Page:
“If we give Gaza X, then we should give the PA 3x,” Gantz told me last month. “We should strengthen [the PA], and increase Palestinian self-governance, so we can live with them in peace.”

At its most basic level, the fact that Gantz and other senior Israeli ministers are openly saying this and meeting with Abbas in Ramallah, touting the importance of relations with the PA, sends a strong message to the Israeli public that there is in fact a partner on the other side.

Perhaps most surprising, there is real buy-in from the Palestinian leadership to this approach and, as the polls above make clear, the Palestinian public is supportive as well. Precisely for this reason, PA officials openly publicize every meeting and new economic measure.

The prospects of an imminent resolution to the Israeli-Palestinian conflict are admittedly non-existent due to the internal politics on both sides. Yet the strategy being proposed now by the Israeli government, if genuine, is not only the most realistic path forward but also essential: to improve Palestinian lives, to reduce friction and “shrink the conflict,” to build confidence, and to bolster the moderates against the extremists who are dead set on burying the two-state solution.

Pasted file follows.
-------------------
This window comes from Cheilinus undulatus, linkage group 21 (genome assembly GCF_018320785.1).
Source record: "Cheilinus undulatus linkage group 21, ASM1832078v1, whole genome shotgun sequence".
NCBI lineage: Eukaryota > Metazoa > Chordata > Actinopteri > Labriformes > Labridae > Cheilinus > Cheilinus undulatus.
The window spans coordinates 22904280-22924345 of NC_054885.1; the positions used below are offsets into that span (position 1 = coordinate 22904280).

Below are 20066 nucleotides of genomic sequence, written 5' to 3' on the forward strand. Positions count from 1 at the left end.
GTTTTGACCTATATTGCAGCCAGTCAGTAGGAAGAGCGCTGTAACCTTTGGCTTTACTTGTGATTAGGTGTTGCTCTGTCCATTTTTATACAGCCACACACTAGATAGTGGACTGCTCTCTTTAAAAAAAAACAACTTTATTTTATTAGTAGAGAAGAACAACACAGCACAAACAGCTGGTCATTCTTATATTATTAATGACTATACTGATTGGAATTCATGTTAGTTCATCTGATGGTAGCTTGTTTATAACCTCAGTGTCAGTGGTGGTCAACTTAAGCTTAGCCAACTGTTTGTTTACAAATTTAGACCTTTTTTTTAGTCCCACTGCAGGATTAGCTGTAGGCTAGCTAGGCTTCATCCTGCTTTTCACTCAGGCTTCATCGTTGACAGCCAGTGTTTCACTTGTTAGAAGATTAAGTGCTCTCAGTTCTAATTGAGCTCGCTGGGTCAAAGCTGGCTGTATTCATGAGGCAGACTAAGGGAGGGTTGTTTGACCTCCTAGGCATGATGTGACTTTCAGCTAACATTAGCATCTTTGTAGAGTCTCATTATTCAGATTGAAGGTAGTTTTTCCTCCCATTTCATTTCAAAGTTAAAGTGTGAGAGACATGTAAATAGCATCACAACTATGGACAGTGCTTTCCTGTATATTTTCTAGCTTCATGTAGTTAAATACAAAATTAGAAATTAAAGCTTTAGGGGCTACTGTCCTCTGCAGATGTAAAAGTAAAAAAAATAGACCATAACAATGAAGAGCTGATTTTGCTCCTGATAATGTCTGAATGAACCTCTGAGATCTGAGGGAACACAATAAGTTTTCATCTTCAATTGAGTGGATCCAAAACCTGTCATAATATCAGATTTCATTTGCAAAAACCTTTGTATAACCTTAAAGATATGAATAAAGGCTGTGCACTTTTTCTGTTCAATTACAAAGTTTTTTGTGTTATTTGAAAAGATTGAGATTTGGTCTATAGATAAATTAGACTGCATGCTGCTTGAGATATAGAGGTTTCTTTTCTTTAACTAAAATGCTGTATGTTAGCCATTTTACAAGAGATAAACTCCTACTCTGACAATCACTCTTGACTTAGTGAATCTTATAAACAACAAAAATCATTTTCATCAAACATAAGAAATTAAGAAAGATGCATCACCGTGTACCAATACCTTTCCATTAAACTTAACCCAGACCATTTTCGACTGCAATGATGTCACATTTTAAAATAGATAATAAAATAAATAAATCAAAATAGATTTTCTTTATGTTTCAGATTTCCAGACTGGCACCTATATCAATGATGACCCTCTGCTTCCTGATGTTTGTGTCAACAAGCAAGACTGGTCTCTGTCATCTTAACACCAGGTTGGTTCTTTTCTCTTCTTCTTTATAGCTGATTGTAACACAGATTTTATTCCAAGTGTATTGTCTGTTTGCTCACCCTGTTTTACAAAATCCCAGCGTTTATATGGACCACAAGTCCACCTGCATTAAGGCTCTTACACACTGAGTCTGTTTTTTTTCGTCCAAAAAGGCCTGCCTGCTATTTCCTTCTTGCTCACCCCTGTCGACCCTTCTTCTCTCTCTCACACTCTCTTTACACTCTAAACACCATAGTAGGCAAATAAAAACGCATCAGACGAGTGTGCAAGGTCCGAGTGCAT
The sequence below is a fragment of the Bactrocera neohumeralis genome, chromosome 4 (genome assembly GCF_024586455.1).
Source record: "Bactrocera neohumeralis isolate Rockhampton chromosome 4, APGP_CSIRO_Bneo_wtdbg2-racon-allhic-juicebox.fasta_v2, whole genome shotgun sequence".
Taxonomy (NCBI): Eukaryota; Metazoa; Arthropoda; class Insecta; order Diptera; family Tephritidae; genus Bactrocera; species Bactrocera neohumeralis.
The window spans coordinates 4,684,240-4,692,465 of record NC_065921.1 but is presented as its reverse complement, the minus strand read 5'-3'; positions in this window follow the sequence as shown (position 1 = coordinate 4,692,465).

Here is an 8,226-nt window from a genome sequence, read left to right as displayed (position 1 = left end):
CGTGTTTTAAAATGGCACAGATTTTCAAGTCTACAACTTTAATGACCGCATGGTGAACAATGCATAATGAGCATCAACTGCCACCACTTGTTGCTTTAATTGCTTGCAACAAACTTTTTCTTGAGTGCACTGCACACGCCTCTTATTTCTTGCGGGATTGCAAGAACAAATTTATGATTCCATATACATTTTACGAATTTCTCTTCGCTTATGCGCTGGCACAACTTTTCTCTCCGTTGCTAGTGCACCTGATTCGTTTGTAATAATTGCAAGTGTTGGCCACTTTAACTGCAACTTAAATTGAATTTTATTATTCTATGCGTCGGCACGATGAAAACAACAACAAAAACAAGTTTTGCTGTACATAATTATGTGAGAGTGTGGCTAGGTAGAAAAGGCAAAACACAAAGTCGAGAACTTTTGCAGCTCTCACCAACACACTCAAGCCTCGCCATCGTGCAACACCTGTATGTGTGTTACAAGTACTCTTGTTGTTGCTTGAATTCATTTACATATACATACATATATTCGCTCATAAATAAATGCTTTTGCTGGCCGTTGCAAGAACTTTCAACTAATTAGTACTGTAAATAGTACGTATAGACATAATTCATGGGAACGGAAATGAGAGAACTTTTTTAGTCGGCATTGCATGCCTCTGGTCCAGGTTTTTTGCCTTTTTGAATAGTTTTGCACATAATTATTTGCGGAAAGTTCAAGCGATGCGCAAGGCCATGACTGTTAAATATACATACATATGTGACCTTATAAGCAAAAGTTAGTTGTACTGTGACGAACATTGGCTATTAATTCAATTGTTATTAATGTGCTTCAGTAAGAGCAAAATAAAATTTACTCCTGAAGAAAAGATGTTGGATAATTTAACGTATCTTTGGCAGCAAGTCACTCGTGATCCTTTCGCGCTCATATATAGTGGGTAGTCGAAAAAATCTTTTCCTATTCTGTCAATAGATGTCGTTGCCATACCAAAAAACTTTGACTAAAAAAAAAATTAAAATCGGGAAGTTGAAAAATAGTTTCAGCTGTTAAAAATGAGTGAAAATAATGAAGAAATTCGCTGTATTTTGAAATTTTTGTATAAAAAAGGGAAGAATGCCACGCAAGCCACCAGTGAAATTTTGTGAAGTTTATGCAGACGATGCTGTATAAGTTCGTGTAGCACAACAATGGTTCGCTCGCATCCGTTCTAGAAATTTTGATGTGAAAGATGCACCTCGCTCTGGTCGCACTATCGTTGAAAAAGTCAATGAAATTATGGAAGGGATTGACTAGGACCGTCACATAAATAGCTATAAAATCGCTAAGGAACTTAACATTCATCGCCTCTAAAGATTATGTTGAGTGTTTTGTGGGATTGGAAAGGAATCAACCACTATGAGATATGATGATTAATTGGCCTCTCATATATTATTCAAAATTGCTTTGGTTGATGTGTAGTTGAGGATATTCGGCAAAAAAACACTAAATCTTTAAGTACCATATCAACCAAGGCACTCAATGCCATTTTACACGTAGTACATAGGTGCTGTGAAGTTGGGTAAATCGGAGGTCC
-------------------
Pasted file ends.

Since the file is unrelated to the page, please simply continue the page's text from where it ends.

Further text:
Addendum: As this article went to press, the PCPSR issued a new poll for October ( indicating a slight rise in popularity for both Fatah and the two-state solution. As the report explains:

“Perhaps one reason for the rise in Fatah’s popularity might be the implementation by Israel of some of the confidence-building measures that the PA and Israel agreed to recently, such as family unifications and the rise in the number of laborers working in Israel….The current findings indicate a significant rise in support for the two-state solution compared to our findings during the past six months. Similarly, the current poll shows an increase in public belief in the effectiveness of negotiations. Indeed, for the first time in six months, the percentage of those who prefer to change the status quo through negotiations is higher than those who prefer to do so through waging armed struggle. It is possible that this change is driven by the same dynamics that increased the support for Fatah.”